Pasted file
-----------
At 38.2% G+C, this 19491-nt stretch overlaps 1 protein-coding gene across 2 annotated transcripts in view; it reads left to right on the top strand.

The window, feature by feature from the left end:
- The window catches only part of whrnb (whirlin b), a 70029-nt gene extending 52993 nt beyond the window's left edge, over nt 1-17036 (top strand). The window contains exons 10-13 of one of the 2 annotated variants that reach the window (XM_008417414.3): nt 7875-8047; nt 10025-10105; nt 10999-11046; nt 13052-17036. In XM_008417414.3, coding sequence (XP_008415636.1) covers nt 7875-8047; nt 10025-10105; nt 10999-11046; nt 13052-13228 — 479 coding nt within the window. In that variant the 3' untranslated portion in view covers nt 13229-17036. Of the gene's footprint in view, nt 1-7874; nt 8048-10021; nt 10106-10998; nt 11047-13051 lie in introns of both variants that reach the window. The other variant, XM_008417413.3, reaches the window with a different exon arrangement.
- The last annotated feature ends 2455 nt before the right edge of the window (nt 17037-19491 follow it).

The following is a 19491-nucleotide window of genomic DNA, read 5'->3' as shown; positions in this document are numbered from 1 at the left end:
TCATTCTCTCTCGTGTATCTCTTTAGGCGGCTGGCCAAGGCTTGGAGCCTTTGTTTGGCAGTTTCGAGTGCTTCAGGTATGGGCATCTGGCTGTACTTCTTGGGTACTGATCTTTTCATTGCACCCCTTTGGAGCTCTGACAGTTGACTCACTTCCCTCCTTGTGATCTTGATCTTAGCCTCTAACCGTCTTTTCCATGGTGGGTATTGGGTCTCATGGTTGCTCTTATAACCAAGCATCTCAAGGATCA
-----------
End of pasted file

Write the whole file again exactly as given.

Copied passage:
At 38.2% G+C, this 19491-nt stretch overlaps 1 protein-coding gene across 2 annotated transcripts in view; it reads left to right on the top strand.

The window, feature by feature from the left end:
- The window catches only part of whrnb (whirlin b), a 70029-nt gene extending 52993 nt beyond the window's left edge, over nt 1-17036 (top strand). The window contains exons 10-13 of one of the 2 annotated variants that reach the window (XM_008417414.3): nt 7875-8047; nt 10025-10105; nt 10999-11046; nt 13052-17036. In XM_008417414.3, coding sequence (XP_008415636.1) covers nt 7875-8047; nt 10025-10105; nt 10999-11046; nt 13052-13228 — 479 coding nt within the window. In that variant the 3' untranslated portion in view covers nt 13229-17036. Of the gene's footprint in view, nt 1-7874; nt 8048-10021; nt 10106-10998; nt 11047-13051 lie in introns of both variants that reach the window. The other variant, XM_008417413.3, reaches the window with a different exon arrangement.
- The last annotated feature ends 2455 nt before the right edge of the window (nt 17037-19491 follow it).

The following is a 19491-nucleotide window of genomic DNA, read 5'->3' as shown; positions in this document are numbered from 1 at the left end:
TCATTCTCTCTCGTGTATCTCTTTAGGCGGCTGGCCAAGGCTTGGAGCCTTTGTTTGGCAGTTTCGAGTGCTTCAGGTATGGGCATCTGGCTGTACTTCTTGGGTACTGATCTTTTCATTGCACCCCTTTGGAGCTCTGACAGTTGACTCACTTCCCTCCTTGTGATCTTGATCTTAGCCTCTAACCGTCTTTTCCATGGTGGGTATTGGGTCTCATGGTTGCTCTTATAACCAAGCATCTCAAGGATCA